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Virginia Jail Death Review Board Has Not Yet Undertaken Any Investigations

In late May of 2017, Virginia Governor Terry McAuliffe signed legislation (SB 1063) introduced by Representative Creigh Deeds aimed at reducing the number of deaths in Virginia jails and prisons. The bill has a two-pronged approach. First, it sets requirements that the State Board of Corrections (a nine-member panel) must have individuals with expertise in areas such as mental health, correctional facility management, and health care. Second, SB 1063 authorizes the Board of Corrections to review inmate deaths at Virginia’s local and regional jails. The law took effect July 1, 2017. Previously, the Commonwealth’s 60 regional and local jails were allowed to simply “police themselves” unless it was patently obvious that a crime had been committed. There was no distinct agency responsible for looking into jail deaths in Virginia.

The review board is tasked with determining which deaths to investigate, based upon the facts and circumstances surrounding the initial incident report. For example, if it is clear that a death was due to natural causes, an investigation would not be necessary. Without an investigator the board feels they are unequipped to carry out their duties. Board vice chairman Bobby Vassar told the Richmond Times-Dispatch: “We need to be in a position that is at least reflecting that we’re looking at the issue. We at least need to be able to say that we’re aware.”

Despite going into effect in July, as of October 20, 2017 (109 days later), the Richmond Times-Dispatch reports that the Board of Corrections (now legally responsible for the oversight of investigations into jail deaths in the Commonwealth) has failed to begin even a single investigation under the new law. In 2015, 36 people died in local and regional jail facilities across the Commonwealth. That number rose to 42 people in 2016. Though six weeks remain in 2017, at least 33 inmates have died in custody in Virginia jails, with 16 of those deaths occurring since the new law took effect on July 1, 2017.

Standing in the way is the fact that the Commonwealth has not yet an investigator. Lawmakers pushed for multiple full-time investigator positions, however the final approval and funding was for a single, part-time investigator, which the Department of Corrections has not hired. Former Stafford County Sheriff Charles Jett, a new board member, said of the issue “We’re ready to work (but) we need the information.”

Board member Vernie W. Francis, Jr. echoed Sheriff Jett’s sentiments at the most recent board meeting, telling other members “We ought to at least know where we are on it if nothing else; I think it’s critical that we get somebody on board.” According to Board of Corrections Chairwoman Phyllis Randall, the board will be putting their thoughts on these issues in writing to not only the Department of Corrections, but also the Attorney General’s office, deputy secretary of public safety and homeland security for Virginia, and members of the board.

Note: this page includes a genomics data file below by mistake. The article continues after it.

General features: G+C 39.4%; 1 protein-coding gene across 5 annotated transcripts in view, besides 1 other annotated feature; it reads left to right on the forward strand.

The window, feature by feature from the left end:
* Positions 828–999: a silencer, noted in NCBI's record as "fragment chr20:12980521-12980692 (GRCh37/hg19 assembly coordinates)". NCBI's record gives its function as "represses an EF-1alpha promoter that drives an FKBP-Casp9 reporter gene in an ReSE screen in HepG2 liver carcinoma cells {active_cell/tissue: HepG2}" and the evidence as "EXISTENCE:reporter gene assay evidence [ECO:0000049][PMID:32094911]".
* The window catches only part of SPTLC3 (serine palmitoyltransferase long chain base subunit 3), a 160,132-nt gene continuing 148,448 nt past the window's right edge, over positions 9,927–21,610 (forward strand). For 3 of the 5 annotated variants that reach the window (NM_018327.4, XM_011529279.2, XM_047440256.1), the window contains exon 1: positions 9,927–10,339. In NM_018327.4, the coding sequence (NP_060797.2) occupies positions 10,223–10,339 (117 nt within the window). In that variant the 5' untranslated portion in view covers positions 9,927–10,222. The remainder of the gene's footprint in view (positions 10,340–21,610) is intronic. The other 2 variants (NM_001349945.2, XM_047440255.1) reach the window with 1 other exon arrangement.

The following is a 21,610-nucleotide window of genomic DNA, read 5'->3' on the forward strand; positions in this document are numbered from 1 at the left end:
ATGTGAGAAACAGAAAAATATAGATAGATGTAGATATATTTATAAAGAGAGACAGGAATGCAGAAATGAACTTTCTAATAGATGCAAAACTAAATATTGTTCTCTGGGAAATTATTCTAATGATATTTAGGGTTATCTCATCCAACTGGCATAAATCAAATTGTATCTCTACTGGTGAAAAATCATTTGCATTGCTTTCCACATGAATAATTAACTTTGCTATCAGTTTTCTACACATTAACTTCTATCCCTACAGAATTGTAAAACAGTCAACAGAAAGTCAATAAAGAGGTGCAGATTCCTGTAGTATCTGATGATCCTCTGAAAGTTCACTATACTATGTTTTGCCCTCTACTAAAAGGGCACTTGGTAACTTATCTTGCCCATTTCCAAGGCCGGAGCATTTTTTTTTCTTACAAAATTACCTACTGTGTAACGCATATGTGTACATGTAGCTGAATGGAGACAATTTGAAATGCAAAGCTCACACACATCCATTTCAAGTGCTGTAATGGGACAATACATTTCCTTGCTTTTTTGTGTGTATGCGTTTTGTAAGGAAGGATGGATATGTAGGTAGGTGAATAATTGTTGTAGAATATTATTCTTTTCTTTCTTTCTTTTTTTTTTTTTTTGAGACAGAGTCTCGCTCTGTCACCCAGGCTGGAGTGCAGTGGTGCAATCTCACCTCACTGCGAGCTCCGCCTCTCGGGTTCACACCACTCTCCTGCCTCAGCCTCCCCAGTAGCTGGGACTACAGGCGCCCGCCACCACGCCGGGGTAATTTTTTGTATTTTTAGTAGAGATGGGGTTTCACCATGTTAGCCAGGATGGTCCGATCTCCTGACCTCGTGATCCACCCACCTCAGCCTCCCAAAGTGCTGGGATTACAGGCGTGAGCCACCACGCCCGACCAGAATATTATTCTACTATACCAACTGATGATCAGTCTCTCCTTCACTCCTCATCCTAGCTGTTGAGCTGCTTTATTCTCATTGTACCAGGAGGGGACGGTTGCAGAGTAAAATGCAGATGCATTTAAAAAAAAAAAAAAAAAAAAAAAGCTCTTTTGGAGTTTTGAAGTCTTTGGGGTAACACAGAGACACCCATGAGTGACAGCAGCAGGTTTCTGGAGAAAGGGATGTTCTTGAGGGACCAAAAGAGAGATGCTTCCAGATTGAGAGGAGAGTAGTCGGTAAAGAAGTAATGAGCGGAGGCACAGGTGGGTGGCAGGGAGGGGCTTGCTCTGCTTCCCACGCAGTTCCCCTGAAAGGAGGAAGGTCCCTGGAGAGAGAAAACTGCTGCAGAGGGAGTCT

Questioned about the vacant position and the failure of the board to be able to begin their work, Virginia Department of Corrections spokesperson Lisa Kinney indicated that they have received 165 applications for the part-time investigative position. She did not say whether a second part-time position would be added in order to handle the board’s administrative functions. She did not indicate whether or not Harold Clarke, head of the DOC, had any comment regarding when the board would begin their work.

A smaller group of board members took it upon themselves to set a November 15th meeting, wherein they intend to begin their critical work, regardless of whether or not an investigator has been hired. “At this point, we don’t have a staff person so we’ve got to kind of get it figured out among ourselves,” said Francis.

The personal injury and civil rights attorneys at the Halperin Law Center are committed to ensuring inmates throughout the Commonwealth are afforded all of the rights provided for in the Constitution. We have successfully litigated wrongful death actions on behalf of the families of inmates who died while incarcerated, and have negotiated settlements on behalf of inmates injured while in Virginia jails. If you or a family member have been denied your Constitutional rights, denied medical care, or have otherwise been injured while incarcerated, contact the personal injury and civil rights attorneys at the Halperin Law Center for a no-cost, no-obligation case evaluation.

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